We won’t know for years whether producing its first one-and-done player in a decade will lead to more such players considering North Carolina in the future.
Oh, dadgum it, yes we do.
North Carolina has not been losing out on such players because of any particular flaw in its development process. It’s lost them because Kentucky has been better at recruiting them since John Calipari arrived at UK, and because Duke caught up with the Wildcats over the past few seasons. And because the UNC program has been lodged in a crucible of public scrutiny since 2012 regarding the academic scandal and subsequent NCAA investigation that still is not scheduled to conclude anytime soon.
The uncertainty from year to year over the Heels’ availability to play in the NCAA Tournament certainly cost the Heels an even shot at 2015 elite forward prospect Brandon Ingram, who went to Duke, and also lingered when the state produced three top-15 prospects in the 2016 class who all chose other schools.
The absence of one-and-dones from the Carolina program became a social-media weapon for the Tar Heels’ rivals in the recruiting game. Fans posting on Twitter and Facebook will seize any presumed failure to attack others and, by extension, make their schools look more attractive. So Sean Miller’s absence from the Final Four at Arizona, the struggles of such high-end big men as Cheick Diallo and Cliff Alexander at Kansas and Carolina’s one-and-done drought became “memes.”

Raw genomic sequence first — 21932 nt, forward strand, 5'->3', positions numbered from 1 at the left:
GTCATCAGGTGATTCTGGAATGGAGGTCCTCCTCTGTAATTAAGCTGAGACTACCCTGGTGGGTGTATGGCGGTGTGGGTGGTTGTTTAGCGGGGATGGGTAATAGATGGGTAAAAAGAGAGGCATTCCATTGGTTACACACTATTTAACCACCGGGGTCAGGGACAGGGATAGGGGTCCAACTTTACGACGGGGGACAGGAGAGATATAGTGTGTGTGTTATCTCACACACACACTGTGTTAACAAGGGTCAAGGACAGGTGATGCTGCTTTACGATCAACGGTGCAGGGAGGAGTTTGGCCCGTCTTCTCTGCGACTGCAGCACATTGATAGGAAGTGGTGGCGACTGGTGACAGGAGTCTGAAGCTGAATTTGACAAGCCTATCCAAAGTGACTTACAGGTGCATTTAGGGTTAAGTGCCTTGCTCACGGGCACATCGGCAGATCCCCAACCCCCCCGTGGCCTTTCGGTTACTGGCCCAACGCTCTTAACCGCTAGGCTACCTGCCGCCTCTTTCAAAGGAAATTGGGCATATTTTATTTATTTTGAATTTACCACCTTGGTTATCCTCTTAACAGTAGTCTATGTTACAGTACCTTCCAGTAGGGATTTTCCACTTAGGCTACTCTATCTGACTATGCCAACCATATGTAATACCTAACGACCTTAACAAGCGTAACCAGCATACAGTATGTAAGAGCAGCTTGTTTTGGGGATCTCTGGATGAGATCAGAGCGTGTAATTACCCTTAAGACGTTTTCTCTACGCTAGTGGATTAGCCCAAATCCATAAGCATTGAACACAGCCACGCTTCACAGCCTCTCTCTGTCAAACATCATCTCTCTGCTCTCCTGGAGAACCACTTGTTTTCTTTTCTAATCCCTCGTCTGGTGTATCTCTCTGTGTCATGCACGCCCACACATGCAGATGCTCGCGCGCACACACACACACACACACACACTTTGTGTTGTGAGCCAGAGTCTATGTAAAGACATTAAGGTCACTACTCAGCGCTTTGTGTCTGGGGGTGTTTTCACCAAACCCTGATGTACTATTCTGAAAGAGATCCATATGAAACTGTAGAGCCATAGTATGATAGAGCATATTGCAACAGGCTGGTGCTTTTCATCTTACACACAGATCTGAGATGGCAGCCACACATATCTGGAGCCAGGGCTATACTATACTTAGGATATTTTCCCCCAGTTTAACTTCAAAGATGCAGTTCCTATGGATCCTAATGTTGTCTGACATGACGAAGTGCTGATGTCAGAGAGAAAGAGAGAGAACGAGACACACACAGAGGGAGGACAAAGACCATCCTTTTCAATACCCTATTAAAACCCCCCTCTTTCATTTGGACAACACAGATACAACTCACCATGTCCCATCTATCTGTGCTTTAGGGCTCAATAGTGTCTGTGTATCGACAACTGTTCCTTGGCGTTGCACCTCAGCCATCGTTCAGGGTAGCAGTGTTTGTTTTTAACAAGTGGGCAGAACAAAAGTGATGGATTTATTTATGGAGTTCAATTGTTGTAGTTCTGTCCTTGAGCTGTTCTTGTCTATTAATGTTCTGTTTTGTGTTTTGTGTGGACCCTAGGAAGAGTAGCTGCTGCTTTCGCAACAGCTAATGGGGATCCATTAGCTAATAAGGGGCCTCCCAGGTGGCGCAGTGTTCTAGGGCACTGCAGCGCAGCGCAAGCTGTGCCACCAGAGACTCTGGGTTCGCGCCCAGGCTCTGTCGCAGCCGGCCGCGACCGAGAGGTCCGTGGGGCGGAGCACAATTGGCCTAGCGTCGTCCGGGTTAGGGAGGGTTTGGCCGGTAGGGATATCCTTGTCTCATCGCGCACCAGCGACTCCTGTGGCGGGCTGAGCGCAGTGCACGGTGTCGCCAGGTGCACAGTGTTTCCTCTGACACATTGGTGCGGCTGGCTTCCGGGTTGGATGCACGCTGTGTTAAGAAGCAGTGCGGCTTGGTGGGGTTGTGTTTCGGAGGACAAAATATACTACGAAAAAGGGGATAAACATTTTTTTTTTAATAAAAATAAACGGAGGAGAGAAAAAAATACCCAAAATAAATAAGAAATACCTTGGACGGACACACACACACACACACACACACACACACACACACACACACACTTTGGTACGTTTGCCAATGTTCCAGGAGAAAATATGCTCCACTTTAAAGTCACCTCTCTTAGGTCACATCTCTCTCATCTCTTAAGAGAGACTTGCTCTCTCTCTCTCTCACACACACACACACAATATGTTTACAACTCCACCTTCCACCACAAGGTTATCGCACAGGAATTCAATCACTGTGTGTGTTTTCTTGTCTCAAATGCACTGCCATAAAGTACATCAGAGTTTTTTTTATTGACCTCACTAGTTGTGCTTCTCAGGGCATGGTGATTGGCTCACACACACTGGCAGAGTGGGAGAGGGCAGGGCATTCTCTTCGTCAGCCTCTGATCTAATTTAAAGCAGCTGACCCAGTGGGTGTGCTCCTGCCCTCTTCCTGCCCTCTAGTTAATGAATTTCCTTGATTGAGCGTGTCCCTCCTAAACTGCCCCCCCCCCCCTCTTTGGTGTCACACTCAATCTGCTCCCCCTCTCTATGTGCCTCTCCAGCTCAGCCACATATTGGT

They are meaningless memes.
Carolina won a national championship and reached three Final Fours between Brandan Wright’s early exit in 2007 and this season, and added another title with its newly minted one-and-done (Bradley) averaging 12 minutes a game in the NCAA Tournament. While other schools’ fans were pointing out UNC’s best prospects were spending more years in the program than theirs, as if that somehow were a negative, the Tar Heels were outperforming most of them.
No doubt Roy Williams wants to be a factor in recruiting the best players. And it certainly helps to have a player enter as an attractive but not overwhelming prospect and enjoy a successful freshman year.
But Bradley’s exit isn’t they key to igniting Carolina recruiting. A verdict from the NCAA is what the Heels need. It’ll come. Eventually.